Tips for eating out gluten-free

A lot of my clients come to me well aware that they need to cut gluten out of their diets. For some it is because they know their body reacts badly to it – they can feel it with bloating and cramps (read gluten intolerance symptoms HERE). Some may have been given a diagnosis of Celiac’s disease (an autoimmune where gluten triggers the body to attack the gut), other autoimmune diseases, like Hashimoto’s thyroiditis, or have irritable bowl syndrome (IBS) or inflammatory bowl disease (IBD), such as Crohn’s.

Going Gluten Free isn’t a cure-all and it isn’t going to help everyone, but for many people in the above groups, it is definitely worth a try to see if symptoms diminish.

However, the number 1 reason people tell me that they can’t go gluten free is because of eating out. Many of my clients are “90%” gluten free – but that doesn’t work (read HERE for reasons why).

I am gluten-free because gluten causes my thyroid disease to flare-up. My husband and son are also gluten free, and therefore, by default, so is my daughter. I’m also dairy, egg and soy-free (as these also caused adverse reactions, common for those with Hashimoto’s).

So, eating out can turn into a whole lot of aggravation and not a lot of pleasure. This is particularly the case with gluten-free kids. They want to have a good time and I don’t want to deprive them, but most kids menus have ZERO vegetables, or if they do it’s a token portion of grey peas with fish and chips. Everything on a kids menu comes with chips (which OK are technically gluten free…), and/or in batter or in a bun. I have to admit, this does annoy me – what example are we setting our kids about healthy eating? Anyway, that’s not what this post is about…

I have noticed recently that more restaurants are onboard with gluten free eating. I think this is probably because of a change in legislation surrounding food allergies.

My biggest gripes about eating out with intolerances/allergies are:

  1. The lack on information on menus – if the chicken comes with a cream sauce, write it on the menu!  If the kids sorbet comes on a bed of biscuit crumbs (even when you have told the staff he is gluten-free), write it on the menu!
  2. Being handed a ring-binder folder of spreadsheets documenting all possible allergens that may be in the kitchen, which doesn’t correspond to the meals on the menu, is not helpful. I didn’t come out to study.

Think you should be Gluten Free?  Check out my online Go Gluten Free coaching package. Provides you with the information and tools to go gluten free and determine if you have a problem with it.  CLICK HERE for more info. 

It’s true, while others are getting drinks and catching-up with old friends, I am usually scanning the various menus and spreadsheets for something to feed my family.  Do I get irritated every now and then when something turns up coated in breadcrumbs or slathered in butter, when I have spent half of my evening discussing gluten-containing ingredients with staff? Well yes. And for that I am sorry.

But, is being gluten free worth this hassle?  YES, absolutely.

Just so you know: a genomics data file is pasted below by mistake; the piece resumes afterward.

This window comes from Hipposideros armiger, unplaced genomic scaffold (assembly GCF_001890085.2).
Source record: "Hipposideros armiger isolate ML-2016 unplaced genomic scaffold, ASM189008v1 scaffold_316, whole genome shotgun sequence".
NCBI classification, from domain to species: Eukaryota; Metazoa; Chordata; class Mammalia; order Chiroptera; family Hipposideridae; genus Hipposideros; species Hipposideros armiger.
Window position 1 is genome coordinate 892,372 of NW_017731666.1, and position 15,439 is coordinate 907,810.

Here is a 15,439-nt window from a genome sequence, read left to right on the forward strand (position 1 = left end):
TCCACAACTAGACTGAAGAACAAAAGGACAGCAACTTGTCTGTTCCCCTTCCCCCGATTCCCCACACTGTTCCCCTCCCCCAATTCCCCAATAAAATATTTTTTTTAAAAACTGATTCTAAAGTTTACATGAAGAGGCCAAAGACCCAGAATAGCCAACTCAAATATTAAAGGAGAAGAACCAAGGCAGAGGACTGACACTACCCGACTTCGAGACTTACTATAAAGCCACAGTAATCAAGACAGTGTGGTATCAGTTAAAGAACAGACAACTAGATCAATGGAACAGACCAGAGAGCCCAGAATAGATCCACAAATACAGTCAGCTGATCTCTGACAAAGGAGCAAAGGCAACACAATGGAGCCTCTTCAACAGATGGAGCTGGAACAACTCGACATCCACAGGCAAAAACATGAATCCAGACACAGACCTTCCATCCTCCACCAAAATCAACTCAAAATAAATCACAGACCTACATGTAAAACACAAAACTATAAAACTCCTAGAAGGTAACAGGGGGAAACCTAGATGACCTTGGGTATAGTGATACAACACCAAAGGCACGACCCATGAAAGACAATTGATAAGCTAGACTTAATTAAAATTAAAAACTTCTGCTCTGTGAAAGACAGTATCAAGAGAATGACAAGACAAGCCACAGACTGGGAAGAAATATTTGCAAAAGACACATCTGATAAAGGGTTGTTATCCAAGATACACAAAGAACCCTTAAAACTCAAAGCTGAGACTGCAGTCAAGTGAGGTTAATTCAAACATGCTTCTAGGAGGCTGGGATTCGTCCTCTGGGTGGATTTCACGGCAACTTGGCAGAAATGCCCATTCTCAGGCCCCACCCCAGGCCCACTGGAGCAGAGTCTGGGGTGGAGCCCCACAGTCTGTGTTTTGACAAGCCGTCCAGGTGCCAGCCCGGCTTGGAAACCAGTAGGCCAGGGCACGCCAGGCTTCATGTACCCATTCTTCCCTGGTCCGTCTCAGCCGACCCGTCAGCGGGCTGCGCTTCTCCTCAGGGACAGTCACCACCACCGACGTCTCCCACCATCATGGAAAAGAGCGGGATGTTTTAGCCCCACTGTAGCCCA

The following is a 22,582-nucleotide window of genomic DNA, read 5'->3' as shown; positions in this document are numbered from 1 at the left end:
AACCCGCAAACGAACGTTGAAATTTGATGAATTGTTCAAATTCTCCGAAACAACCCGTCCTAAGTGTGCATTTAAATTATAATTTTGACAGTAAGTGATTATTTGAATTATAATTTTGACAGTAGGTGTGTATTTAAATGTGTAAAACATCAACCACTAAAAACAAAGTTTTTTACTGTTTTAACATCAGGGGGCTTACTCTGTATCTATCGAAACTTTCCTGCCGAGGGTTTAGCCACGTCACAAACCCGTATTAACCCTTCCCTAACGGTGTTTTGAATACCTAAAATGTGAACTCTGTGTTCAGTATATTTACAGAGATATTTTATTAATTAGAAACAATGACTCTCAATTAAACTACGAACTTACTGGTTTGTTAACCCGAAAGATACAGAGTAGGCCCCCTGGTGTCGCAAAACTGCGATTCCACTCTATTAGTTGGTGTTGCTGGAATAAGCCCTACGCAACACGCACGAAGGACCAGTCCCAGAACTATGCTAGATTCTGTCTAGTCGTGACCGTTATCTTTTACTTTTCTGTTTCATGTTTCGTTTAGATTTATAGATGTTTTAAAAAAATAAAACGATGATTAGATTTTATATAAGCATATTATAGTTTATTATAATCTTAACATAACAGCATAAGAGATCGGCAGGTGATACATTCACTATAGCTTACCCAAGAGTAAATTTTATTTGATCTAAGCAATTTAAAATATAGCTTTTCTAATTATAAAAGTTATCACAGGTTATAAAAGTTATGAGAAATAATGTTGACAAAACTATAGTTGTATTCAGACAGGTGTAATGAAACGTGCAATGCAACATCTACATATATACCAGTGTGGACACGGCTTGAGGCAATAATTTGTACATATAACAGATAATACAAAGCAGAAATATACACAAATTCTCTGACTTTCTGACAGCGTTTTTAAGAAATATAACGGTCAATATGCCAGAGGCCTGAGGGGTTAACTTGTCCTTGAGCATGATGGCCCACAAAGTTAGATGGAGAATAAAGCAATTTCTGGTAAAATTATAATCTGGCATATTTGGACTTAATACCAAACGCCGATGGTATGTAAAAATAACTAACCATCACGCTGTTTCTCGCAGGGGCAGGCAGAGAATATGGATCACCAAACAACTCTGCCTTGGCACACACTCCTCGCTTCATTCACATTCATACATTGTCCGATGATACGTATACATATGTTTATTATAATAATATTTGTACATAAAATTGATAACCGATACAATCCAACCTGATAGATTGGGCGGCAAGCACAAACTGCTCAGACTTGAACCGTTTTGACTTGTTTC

So, my Top Tips for eating out Gluten-Free:

  1. Announce your intolerances when you book the table or at least upon arrival.  I still don’t enjoy doing this. Sometimes I just want to be “normal” and to not have the wait staff surreptitiously pointing at me and talking.  BUT, it can save you a lot of hassle at the restaurant. Some places like you to choose your meal ahead of time. This slightly takes the spontaneity out of the event, but could save you from being ill – it’s a trade off (as ever).
  2. Be prepared to be flexible. There may be one dish on the menu that they can adapt for you. It probably won’t be your first or even second choice, but try to go with it.
  3. Be aware of menu misinformation. Thinking I can get away with not announcing my intolerances has got me into gluten-trouble many times. I have fallen into the trap of ordering what reads on the menu as a simple chicken and vegetables or nut roast with seasonal veg.  This usually comes with some hidden allergen, like breadcrumbs in the nut roast or vegetables cooked in butter – see point 1, it’s best to announce your intolerances.
  4. Know your allergens/gluten-containing foods. Even though wait staff and chefs are now supposed to be trained in this, do not rely on them. On many an occasion I have been offered a “gluten-free” meal, which contains barely or rye or even breadcrumbs! Sausages, unless specifically stated, will contain gluten.  Crisps/chips with flavouring usually contain gluten. Most sauces and gravies also contain gluten, though some are thickened with cornflour. If you are in any doubt then avoid it.
  5. You can usually get an extra side of vegetables – ask!  I have noticed that once over the shock and fear of having to deal with someone with an intolerance/allergy, restaurant staff are keen to make a good impression (especially if they have handed you a folder and asked you to piece together your own meal). I often ask if I can swap things, such as a a side of garlic bread for an extra portion of vegetables. This is also often the case if they have to take something gluten-containing out of the main meal.
  6. As a last resort, if you are very worried that there won’t be anything you can have, then eat a small meal before you go out. Then order a starter or salad.

It can be hard, and challenging and frustrating, but sticking to your gluten-free diet when eating out is really important for your health. If in doubt, don’t have it.